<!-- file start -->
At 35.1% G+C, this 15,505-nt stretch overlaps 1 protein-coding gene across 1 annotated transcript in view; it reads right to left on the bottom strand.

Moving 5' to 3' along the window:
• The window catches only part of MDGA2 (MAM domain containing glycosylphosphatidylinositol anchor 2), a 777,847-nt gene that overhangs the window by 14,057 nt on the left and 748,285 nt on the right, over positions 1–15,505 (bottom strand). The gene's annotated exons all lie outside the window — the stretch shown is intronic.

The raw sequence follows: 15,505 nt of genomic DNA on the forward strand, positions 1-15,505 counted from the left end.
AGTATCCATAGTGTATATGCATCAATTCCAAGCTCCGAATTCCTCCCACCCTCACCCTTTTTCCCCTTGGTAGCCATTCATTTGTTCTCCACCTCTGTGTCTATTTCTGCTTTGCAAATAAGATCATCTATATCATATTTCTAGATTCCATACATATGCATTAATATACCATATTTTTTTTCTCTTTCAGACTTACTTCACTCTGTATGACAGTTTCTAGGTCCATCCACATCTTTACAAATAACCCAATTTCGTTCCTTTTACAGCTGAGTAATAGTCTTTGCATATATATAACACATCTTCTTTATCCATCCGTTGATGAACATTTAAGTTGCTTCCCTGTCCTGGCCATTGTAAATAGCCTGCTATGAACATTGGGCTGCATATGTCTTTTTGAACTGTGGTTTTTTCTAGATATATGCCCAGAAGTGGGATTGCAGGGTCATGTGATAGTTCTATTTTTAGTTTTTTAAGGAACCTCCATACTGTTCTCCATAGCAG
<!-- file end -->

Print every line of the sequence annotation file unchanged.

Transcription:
At 35.1% G+C, this 15,505-nt stretch overlaps 1 protein-coding gene across 1 annotated transcript in view; it reads right to left on the bottom strand.

Moving 5' to 3' along the window:
• The window catches only part of MDGA2 (MAM domain containing glycosylphosphatidylinositol anchor 2), a 777,847-nt gene that overhangs the window by 14,057 nt on the left and 748,285 nt on the right, over positions 1–15,505 (bottom strand). The gene's annotated exons all lie outside the window — the stretch shown is intronic.

The raw sequence follows: 15,505 nt of genomic DNA on the forward strand, positions 1-15,505 counted from the left end.
AGTATCCATAGTGTATATGCATCAATTCCAAGCTCCGAATTCCTCCCACCCTCACCCTTTTTCCCCTTGGTAGCCATTCATTTGTTCTCCACCTCTGTGTCTATTTCTGCTTTGCAAATAAGATCATCTATATCATATTTCTAGATTCCATACATATGCATTAATATACCATATTTTTTTTCTCTTTCAGACTTACTTCACTCTGTATGACAGTTTCTAGGTCCATCCACATCTTTACAAATAACCCAATTTCGTTCCTTTTACAGCTGAGTAATAGTCTTTGCATATATATAACACATCTTCTTTATCCATCCGTTGATGAACATTTAAGTTGCTTCCCTGTCCTGGCCATTGTAAATAGCCTGCTATGAACATTGGGCTGCATATGTCTTTTTGAACTGTGGTTTTTTCTAGATATATGCCCAGAAGTGGGATTGCAGGGTCATGTGATAGTTCTATTTTTAGTTTTTTAAGGAACCTCCATACTGTTCTCCATAGCAG